Testamentary trusts are just one type of trust and if you are actively working on your estate plan, it’s important to know what your trust options are. Today we’re going to cover what you need to know.
Testamentary Trusts and Other Types of Trusts You Should Know
A testamentary trust is also referred to as a will trust and it is a trust established in accordance with instructions written in a last will and testament.
It is permissible for someone to incorporate multiple testamentary trusts in their last will and testament.
The testamentary trust is managed by a trustee who is named in the last will and testament and it is their job to manage and distribute the assets in the trust according to the directions left in the will.
Testamentary trusts are irrevocable – we will cover the definition of testamentary trusts shortly.
Revocable trusts are trusts that can have their terms altered or canceled completely with the approval of the grantor of the trust. Property included in a revocable trusts is transferred to beneficiaries of the trust once the trust grantor is deceased. However, if property in the trust generates income during the lifetime of the grantor, that income is paid to the grantor of the trust.
Irrevocable trusts are trusts in which the trust terms cannot be altered or canceled in any way with agreement of all of the trust named beneficiaries.
Essentially, when a grantor sets up an irrevocable trust, they transfer all of their ownership rights to property in the trust over to the trust.
Asset Protection Trusts
An asset protection trust is a trust that is set up with the intention of protecting assets of the grantor from any claims by creditors. In the case of asset protection trusts, the trustmaker may not be a beneficiary of the will. Most frequently when setting up this type of trust, the trust is an irrevocable trust for a set period of so many years.
When an asset protection trust is terminated, assets that have not been distributed are returned to the trustmaker, but only if there is no risk of creditors pursuing those assets.
A charitable trust is a type of trust that promises a donation to a specific charity. This type of trust is generally included in a last will and testament and it can serve as a financial planning opportunity for the creator of the trust.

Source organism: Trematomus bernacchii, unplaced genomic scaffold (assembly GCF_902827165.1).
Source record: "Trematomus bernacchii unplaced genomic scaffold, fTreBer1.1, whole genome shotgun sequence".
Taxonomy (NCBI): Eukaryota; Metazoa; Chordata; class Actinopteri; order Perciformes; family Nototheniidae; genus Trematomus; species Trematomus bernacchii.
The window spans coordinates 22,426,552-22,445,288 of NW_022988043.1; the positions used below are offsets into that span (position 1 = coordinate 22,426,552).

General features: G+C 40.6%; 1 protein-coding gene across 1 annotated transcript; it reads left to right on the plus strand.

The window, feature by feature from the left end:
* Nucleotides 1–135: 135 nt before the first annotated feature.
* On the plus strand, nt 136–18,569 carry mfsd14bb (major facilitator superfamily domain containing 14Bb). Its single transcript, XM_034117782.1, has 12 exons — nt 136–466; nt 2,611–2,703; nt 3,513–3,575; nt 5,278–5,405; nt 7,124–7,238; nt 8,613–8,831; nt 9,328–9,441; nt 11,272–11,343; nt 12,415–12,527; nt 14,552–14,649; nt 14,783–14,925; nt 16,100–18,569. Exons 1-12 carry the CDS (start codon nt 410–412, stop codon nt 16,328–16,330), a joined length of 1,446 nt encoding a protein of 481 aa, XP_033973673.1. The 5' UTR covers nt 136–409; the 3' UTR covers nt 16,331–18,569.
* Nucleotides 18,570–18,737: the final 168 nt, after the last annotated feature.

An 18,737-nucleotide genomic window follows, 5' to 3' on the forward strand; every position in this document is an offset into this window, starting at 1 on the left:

Charitable trusts can be funded over a lifetime and when the trustmaker passes away, the funds in the trust are bequeathed to the charity named in the trust.
A constructive trust is an implied trust that is set up by the court system with consideration of certain circumstances and facts. For example, even though it may not be written in a will that Alice is to receive a certain asset from her grandmother’s estate, it may be otherwise implied that the grandmother wanted Alice to inherit that item through other evidence.
Special Needs Trusts
A special needs trust is a trust that is established for an individual with special needs who receives government benefits. Setting up a special needs trust ensures that the individual that the trust is intended for does not get disqualified for their government benefits. The funds in a special needs trust are designated as luxury funds that the individual may use for items that their government benefits would not cover.
It is very important for the wording of a special needs trust to be explicit so as not to interfere with any government benefits since this could cause financial disaster for the special needs individual. It is also not uncommon for this type of trust to incorporate a clause that terminates the trust in the event that it poses any threat of interfering with government benefits.
A spendthrift trust is a trust in which a trust is set up for a beneficiary, but the beneficiary is explicitly forbidden to sell any of the assets within that trust. The assets in a spendthrift trust are protected against claims from creditors. Once the assets within the trust are distributed to the beneficiaries of the trust, they are no longer protected against creditor claims.
Tax By-Pass Trusts
Tax by-pass trusts are trusts that allow for the passage of money from one spouse to the other while limiting the federal taxes that can be levied upon the death of the second spouse. This type of trust is beneficial because traditionally after the second spouse dies, the remaining assets that exceed the exempt limit are taxable and those taxes must be paid by the children of the spouses who inherit the remaining estate assets. This is not the case when the estate assets are in a tax by-pass trust as the assets are protected.
A totten trust is a trust that is established during the lifetime of the trust grantor. The grantor establishes the trust at a financial institution in their own name and names themselves as the trustee for the beneficiary of the account. The grantor then makes deposits into the account over their lifetime and upon their death, the contents of the account are payable to the beneficiary of the account.
Since the contents of a totten trust are not payable to the beneficiary until after the death of the grantor, this is a type of revocable trust.
This type of trust can be used for cash and securities, but it is not possible to use a totten trust for real estate property.
When setting up a totten trust, the account must include language that identifies it as a payable upon death account. For example, the account should be titled “Payable upon death to Mr. XYZ.”
Have Questions About Testamentary Trusts or Other Types of Trusts?
If you have questions about testamentary trusts or other types of trusts, it’s time to connect with an estate planning attorney. If you live in or around St Pete’s, Florida, Weidner Law can help, just call our office today at 727-954-8752.